Jed’s art projects are projects I would like in reality, and the time spent discussing them had the effect of inspiring me artistically. ( )
  jammymammu | Jan 6, 2023 |
Excellent writing, but I had some problems with the content. I had a hard time with the fact that the protagonist, Jed Martin, was almost devoid of feeling and having warm relationships, despite some wonderful people and gruesome incidents he runs into.
( )
  Marietje.Halbertsma | Jan 9, 2022 |
Both of the Houellebecq books I've read have been great, filled with a sort of resigned spirit of detachment yet very funny at the same time. I liked this one slightly more than The Elementary Particles though; Horace Walpole's famous line of "This world is a comedy to those that think, a tragedy to those that feel" could have been its epigram (though its actual epigram of "The world is weary of me - and I am weary of it" is quite fitting as well). I wouldn't call his writing style "typically French" or anything, since he certainly doesn't have the same worldview that the other French authors I've read have, yet his subtle brand of humor seems perfectly suited to the changing French landscape that he explores here, as well as his other themes of abstraction and misanthropy.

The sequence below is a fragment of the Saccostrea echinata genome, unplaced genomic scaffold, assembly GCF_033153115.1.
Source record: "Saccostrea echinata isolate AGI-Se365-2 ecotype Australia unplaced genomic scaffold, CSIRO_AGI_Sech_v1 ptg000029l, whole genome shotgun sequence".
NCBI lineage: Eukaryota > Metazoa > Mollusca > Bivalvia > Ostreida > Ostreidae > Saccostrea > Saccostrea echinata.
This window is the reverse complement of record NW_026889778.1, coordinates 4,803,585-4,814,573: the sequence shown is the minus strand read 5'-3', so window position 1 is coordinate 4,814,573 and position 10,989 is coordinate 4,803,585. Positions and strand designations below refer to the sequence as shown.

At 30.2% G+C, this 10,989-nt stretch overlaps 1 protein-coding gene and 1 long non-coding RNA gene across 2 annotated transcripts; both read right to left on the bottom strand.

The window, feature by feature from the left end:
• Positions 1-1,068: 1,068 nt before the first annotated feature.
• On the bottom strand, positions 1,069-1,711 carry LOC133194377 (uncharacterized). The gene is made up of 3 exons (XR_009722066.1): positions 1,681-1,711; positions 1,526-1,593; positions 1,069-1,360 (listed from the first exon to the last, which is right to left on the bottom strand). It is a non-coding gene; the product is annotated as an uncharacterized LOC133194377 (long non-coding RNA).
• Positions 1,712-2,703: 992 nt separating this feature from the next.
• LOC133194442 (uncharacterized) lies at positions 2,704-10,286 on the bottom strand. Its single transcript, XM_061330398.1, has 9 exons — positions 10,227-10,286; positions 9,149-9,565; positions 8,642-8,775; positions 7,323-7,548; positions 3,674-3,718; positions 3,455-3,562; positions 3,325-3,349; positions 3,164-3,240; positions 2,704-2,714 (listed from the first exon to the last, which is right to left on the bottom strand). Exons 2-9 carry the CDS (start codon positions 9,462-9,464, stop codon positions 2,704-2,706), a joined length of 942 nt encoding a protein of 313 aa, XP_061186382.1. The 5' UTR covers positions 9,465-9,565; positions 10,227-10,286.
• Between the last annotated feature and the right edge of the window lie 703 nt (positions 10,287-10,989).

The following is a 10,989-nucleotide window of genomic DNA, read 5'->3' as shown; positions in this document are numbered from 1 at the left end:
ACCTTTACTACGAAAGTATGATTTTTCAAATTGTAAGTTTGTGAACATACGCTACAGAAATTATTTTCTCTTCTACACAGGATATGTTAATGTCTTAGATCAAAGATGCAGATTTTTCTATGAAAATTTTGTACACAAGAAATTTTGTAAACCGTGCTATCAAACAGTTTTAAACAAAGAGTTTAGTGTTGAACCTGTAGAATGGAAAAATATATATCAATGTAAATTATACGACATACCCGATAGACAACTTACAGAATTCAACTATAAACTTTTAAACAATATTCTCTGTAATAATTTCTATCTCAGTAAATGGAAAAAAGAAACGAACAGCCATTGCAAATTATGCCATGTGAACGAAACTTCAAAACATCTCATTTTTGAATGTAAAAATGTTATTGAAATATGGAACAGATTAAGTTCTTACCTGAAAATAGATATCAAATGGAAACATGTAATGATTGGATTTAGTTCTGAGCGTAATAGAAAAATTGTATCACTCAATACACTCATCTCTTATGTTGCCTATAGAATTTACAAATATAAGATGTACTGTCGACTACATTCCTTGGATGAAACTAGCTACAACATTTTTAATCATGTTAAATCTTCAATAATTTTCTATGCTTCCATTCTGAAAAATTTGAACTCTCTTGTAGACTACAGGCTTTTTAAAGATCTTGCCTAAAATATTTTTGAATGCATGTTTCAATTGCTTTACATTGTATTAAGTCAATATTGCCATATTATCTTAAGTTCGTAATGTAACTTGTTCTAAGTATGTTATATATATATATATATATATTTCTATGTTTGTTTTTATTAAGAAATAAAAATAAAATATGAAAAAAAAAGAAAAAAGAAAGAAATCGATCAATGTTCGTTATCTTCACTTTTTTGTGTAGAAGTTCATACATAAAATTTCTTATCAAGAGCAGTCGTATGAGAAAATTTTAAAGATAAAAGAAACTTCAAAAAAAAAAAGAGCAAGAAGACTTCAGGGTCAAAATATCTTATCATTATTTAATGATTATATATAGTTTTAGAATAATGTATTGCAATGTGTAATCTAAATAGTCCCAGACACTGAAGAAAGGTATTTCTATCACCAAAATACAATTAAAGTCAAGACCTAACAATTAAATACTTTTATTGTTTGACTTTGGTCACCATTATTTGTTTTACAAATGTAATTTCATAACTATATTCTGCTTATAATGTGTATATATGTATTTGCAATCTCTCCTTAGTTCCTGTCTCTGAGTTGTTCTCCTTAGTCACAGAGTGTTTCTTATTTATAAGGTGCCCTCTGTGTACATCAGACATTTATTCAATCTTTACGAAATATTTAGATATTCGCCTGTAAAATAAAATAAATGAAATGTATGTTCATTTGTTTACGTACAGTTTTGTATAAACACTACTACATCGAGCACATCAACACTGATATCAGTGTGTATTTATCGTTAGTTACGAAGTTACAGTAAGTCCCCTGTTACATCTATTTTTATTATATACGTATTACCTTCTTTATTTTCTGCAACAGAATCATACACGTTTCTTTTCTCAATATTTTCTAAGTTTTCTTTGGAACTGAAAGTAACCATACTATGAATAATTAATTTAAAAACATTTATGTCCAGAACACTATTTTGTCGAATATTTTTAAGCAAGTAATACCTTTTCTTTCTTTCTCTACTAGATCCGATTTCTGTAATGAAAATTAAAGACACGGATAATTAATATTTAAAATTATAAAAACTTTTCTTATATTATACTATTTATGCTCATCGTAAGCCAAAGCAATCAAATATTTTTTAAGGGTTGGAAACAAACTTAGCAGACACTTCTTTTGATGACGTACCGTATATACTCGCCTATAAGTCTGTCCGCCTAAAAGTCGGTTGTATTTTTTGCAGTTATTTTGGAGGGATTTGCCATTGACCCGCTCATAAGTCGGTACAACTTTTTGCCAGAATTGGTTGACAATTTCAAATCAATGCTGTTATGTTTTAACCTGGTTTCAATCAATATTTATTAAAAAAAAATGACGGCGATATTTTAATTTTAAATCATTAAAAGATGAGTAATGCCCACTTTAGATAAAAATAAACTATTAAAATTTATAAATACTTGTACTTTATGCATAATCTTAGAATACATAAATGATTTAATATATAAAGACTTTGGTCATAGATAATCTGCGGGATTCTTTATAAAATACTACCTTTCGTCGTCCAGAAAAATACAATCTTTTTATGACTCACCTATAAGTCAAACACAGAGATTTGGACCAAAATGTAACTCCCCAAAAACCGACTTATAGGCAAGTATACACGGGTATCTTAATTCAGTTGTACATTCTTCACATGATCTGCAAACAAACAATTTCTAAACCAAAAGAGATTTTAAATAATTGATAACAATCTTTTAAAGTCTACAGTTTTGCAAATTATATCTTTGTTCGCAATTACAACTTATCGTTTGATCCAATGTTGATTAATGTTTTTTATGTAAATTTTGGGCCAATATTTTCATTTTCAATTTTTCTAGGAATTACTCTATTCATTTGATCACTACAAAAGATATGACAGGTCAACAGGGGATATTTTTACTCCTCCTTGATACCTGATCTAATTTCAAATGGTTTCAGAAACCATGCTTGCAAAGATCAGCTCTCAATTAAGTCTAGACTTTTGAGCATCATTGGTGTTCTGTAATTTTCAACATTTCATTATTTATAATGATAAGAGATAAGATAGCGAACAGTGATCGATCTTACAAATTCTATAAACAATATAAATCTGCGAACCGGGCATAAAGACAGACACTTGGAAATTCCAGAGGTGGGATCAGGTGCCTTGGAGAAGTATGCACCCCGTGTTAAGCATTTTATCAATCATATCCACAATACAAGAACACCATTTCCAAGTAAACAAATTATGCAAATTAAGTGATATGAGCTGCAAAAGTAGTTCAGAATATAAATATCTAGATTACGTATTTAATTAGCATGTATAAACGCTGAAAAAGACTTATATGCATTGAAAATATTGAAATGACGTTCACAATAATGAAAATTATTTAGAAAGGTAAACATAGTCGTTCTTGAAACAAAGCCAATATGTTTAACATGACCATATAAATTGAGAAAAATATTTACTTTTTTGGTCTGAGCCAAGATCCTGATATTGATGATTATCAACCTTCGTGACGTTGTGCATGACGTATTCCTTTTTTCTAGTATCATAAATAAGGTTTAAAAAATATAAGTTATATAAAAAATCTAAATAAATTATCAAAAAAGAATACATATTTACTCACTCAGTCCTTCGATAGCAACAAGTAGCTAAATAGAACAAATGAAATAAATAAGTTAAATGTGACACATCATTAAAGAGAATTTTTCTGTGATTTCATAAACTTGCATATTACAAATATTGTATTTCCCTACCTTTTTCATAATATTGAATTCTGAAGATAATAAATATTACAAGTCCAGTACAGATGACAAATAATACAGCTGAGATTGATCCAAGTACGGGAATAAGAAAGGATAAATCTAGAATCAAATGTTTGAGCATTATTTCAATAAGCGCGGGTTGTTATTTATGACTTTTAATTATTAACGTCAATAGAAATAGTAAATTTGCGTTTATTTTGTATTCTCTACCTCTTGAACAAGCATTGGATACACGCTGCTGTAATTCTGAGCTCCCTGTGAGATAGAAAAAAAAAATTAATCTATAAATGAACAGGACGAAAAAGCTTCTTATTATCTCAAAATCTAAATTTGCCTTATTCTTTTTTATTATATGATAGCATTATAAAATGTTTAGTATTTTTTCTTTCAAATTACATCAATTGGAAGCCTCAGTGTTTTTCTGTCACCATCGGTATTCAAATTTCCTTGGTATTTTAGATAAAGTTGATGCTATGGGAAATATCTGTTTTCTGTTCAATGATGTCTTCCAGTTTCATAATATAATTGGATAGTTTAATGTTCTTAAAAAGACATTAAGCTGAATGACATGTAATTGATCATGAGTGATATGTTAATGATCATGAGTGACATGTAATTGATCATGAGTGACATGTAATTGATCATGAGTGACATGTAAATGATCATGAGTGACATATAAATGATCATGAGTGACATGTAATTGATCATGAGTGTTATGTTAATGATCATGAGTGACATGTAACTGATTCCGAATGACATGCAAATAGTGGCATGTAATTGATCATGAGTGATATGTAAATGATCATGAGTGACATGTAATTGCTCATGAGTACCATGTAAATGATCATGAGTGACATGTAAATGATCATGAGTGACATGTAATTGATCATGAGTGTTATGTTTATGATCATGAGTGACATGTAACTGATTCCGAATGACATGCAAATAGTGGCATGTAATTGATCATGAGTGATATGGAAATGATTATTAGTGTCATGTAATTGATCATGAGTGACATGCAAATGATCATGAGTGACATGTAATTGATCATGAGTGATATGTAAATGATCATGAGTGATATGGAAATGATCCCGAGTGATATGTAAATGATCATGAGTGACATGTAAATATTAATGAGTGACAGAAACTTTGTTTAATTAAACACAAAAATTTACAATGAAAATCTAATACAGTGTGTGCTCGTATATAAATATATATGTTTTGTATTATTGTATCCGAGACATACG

I wasn't sure if the title was a reference to the famous map-territory relationship in Borges' story "On Exactitude in Science" or not - there's a later passage on p. 73 where a Chinese art reviewer attempts to catalog the main character's works that reminds me somewhat of the ancient Chinese animal classification scheme in the other Borges story "Celestial Emporium of Benevolent Knowledge's Taxonomy", but it could just be coincidence or a translation quirk. Anyway, the title is perfect because the relationship between things and their representations is the central idea of the novel, from the way protagonist Jed Martin's paintings of Michelin road atlases and famous people (and his earlier photographs of industrial objects) get valorized to the discussions of his sometime-girlfriend Olga and her job at Michelin of steering tourists to the "authentic France" via online reviews of hotels which may or may not be authentic at all. Houellebecq has some great passages discussing authenticity in that respect, as when the only people still interested in traditional French culture are foreign tourists, or even the entire concept of a painter getting famous by taking pictures of the French equivalent of a Rand McNally road map.